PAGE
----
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Would It Be Bad for the Economy If Oil Fell to $3 a Barrel?

Written by Gary North on December 17, 2014

If the price oil fell to $3 a barrel, and it stayed there for 10 years, that would be a good thing.

What if this led to massive unemployment in the oil industry? That would be a good thing.

But isn’t the primary task of a free market economy to balance supply and demand? Yes, it is. Then isn’t it important that employment stay high, so that output can remain high? That is Keynesianism’s view. It is also mercantilism’s view. But it is the wrong question. A firm does not employ lots of people in order that output can remain high. It employs lots of people so that output meets demand at a price that is profitable for the company. If a firm continues to produce large quantities of goods that cannot be sold at a profit, it is making a horrendous mistake. It is wasting resources. The important thing at this point is for the firm to shut down operations entirely. Close up shop. Go fishing. Stop the waste.

The free market economy, according to Adam Smith, and also according to Ludwig von Mises, is supposed to produce goods in order to meet demand of customers. The free market economy’s task is not to see to it that lots of people are employed. It is not to see to it that investors receive a normal rate of return. The free market economy’s task is to see to it that, when customers go to the store, they can find whatever it is they are looking for at a price they are willing and able to pay. That is called a market-clearing price. It is the central task of entrepreneurs to create output that will be sold profitably at a market-clearing price.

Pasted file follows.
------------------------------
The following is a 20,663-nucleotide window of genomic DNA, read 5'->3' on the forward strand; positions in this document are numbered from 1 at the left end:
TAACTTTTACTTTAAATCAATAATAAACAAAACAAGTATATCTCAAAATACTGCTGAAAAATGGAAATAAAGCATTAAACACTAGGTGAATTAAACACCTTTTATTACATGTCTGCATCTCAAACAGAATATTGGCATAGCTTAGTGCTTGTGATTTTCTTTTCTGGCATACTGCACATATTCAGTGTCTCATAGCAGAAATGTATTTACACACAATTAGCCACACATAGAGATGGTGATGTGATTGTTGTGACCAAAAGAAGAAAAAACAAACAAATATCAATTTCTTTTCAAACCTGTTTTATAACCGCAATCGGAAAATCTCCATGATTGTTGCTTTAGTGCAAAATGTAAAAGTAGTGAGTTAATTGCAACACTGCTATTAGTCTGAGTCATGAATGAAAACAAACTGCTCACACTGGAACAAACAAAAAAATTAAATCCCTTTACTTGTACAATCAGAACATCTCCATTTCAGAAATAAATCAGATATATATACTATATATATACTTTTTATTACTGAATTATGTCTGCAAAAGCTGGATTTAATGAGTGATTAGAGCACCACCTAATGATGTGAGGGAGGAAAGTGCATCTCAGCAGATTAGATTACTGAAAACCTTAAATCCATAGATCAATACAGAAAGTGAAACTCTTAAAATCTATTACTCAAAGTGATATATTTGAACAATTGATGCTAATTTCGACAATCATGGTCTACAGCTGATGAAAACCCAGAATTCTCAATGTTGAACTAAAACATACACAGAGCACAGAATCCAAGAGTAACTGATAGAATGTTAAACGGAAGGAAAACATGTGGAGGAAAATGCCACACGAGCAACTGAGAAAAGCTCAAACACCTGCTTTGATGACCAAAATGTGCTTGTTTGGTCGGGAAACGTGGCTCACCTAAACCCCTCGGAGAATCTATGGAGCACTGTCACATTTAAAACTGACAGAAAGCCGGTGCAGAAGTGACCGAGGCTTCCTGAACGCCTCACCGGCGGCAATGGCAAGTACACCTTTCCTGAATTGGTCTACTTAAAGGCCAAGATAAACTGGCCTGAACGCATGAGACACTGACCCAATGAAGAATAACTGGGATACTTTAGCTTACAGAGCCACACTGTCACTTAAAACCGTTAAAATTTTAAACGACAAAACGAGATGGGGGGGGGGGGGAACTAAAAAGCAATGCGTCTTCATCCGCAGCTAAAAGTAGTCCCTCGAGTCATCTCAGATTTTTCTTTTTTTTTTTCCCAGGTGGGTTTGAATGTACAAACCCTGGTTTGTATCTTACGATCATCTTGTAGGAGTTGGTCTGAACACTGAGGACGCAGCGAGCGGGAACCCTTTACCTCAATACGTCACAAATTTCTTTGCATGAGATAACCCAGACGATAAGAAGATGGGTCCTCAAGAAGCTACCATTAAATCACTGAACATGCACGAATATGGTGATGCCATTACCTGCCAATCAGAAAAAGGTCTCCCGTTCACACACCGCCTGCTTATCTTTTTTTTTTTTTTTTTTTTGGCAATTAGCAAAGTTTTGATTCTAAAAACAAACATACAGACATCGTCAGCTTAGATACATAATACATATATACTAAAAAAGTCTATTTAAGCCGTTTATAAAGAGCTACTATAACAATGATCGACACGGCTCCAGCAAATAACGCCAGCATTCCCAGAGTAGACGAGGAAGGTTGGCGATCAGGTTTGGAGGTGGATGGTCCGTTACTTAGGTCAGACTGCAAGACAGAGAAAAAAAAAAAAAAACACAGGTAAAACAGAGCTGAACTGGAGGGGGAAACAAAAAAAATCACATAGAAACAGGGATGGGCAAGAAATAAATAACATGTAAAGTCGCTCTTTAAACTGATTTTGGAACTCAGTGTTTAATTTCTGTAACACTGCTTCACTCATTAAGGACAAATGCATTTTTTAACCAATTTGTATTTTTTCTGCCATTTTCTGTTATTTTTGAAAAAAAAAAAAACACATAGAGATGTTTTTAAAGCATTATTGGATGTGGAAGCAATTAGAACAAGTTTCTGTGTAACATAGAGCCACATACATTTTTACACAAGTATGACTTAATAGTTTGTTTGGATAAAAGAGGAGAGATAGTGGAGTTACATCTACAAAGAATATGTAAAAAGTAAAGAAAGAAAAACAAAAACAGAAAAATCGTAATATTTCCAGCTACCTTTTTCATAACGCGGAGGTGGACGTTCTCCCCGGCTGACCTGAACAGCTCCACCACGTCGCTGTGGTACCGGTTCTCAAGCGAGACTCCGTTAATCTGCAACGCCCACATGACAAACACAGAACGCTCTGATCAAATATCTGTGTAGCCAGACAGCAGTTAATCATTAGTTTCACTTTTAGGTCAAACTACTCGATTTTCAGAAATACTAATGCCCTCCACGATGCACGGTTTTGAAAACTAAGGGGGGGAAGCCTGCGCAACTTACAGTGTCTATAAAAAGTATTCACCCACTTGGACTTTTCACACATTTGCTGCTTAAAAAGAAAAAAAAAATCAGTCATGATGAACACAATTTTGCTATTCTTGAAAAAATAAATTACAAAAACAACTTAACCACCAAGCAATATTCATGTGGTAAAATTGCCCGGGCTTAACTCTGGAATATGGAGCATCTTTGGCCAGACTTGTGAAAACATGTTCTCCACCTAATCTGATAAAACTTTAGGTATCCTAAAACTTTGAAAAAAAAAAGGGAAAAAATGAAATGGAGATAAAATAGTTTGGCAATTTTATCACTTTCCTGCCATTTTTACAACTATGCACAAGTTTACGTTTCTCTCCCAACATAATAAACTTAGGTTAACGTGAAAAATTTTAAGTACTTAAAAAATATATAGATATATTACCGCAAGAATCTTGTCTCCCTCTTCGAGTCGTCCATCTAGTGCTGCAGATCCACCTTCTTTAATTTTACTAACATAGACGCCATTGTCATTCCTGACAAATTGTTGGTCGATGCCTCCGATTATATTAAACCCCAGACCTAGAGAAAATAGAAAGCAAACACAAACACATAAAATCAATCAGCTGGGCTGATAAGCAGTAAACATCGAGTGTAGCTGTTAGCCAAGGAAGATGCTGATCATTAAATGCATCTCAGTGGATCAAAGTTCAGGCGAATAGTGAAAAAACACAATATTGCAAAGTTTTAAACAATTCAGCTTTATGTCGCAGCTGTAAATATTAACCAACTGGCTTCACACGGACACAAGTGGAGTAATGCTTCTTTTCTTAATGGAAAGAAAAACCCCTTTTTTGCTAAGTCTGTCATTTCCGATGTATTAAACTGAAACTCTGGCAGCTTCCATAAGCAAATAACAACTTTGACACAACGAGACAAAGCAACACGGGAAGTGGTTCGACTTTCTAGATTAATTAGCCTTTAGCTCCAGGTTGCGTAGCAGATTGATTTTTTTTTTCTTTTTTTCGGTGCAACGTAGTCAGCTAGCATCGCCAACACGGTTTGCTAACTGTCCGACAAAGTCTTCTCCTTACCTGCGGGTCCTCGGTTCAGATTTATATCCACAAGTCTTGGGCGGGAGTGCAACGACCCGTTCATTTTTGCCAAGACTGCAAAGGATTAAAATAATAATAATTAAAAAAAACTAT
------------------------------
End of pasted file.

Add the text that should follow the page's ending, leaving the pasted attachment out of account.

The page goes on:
What is a market-clearing price? It is the price at which nobody is waiting to sell the item, and nobody is waiting to buy the item, unless the price changes. If an entrepreneur can forecast in advance what this price will be, and then organize productive capacity in order to meet this demand at a price that produces a profit, then he is well worth his money, and he will make a lot of it.

The entrepreneur’s task is not to figure out how many people ought to be employed, except for one purpose: producing something that the market will buy. It is not the entrepreneur’s task to serve the workers. It is the entrepreneur’s task to serve the buyers. Any other view of the market is going to lead to some variation of mercantilism. Adam Smith refuted that position in 1776, but the world is filled with mercantilists who have not read Smith, or who do not understand Smith, or who find that it is not in their personal self-interest to admit that they believe Smith and they recommend what he says, because they want to clean up personally. That, as a matter of fact, is exactly what Adam Smith did. One year after he wrote The Wealth of Nations (1776), he went on the government’s payroll as the head of the customs office of the Scottish branch of the British Empire. He made his money by collecting tariff payments that he believed were bad for the economy.

(For the rest of my article, click the link.)

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